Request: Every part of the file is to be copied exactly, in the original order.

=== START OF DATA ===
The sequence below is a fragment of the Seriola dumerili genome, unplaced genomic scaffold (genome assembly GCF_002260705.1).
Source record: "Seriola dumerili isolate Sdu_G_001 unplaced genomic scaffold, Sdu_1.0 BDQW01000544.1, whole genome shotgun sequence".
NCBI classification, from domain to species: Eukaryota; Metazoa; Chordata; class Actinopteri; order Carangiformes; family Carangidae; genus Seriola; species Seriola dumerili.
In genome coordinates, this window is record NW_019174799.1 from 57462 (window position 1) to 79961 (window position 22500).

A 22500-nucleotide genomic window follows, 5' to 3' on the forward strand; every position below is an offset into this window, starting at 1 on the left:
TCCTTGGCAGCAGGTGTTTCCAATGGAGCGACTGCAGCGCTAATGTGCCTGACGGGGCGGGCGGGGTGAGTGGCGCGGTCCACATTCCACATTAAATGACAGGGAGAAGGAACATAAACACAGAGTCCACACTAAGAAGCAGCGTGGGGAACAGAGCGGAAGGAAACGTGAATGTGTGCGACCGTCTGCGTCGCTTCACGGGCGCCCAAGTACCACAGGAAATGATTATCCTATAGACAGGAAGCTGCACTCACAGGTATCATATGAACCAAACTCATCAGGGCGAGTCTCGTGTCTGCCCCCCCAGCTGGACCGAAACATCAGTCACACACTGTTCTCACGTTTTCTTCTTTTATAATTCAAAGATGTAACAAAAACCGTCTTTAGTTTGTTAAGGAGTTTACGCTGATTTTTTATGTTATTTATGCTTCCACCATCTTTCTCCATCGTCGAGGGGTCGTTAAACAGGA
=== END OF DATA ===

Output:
The sequence below is a fragment of the Seriola dumerili genome, unplaced genomic scaffold (genome assembly GCF_002260705.1).
Source record: "Seriola dumerili isolate Sdu_G_001 unplaced genomic scaffold, Sdu_1.0 BDQW01000544.1, whole genome shotgun sequence".
NCBI classification, from domain to species: Eukaryota; Metazoa; Chordata; class Actinopteri; order Carangiformes; family Carangidae; genus Seriola; species Seriola dumerili.
In genome coordinates, this window is record NW_019174799.1 from 57462 (window position 1) to 79961 (window position 22500).

A 22500-nucleotide genomic window follows, 5' to 3' on the forward strand; every position below is an offset into this window, starting at 1 on the left:
TCCTTGGCAGCAGGTGTTTCCAATGGAGCGACTGCAGCGCTAATGTGCCTGACGGGGCGGGCGGGGTGAGTGGCGCGGTCCACATTCCACATTAAATGACAGGGAGAAGGAACATAAACACAGAGTCCACACTAAGAAGCAGCGTGGGGAACAGAGCGGAAGGAAACGTGAATGTGTGCGACCGTCTGCGTCGCTTCACGGGCGCCCAAGTACCACAGGAAATGATTATCCTATAGACAGGAAGCTGCACTCACAGGTATCATATGAACCAAACTCATCAGGGCGAGTCTCGTGTCTGCCCCCCCAGCTGGACCGAAACATCAGTCACACACTGTTCTCACGTTTTCTTCTTTTATAATTCAAAGATGTAACAAAAACCGTCTTTAGTTTGTTAAGGAGTTTACGCTGATTTTTTATGTTATTTATGCTTCCACCATCTTTCTCCATCGTCGAGGGGTCGTTAAACAGGA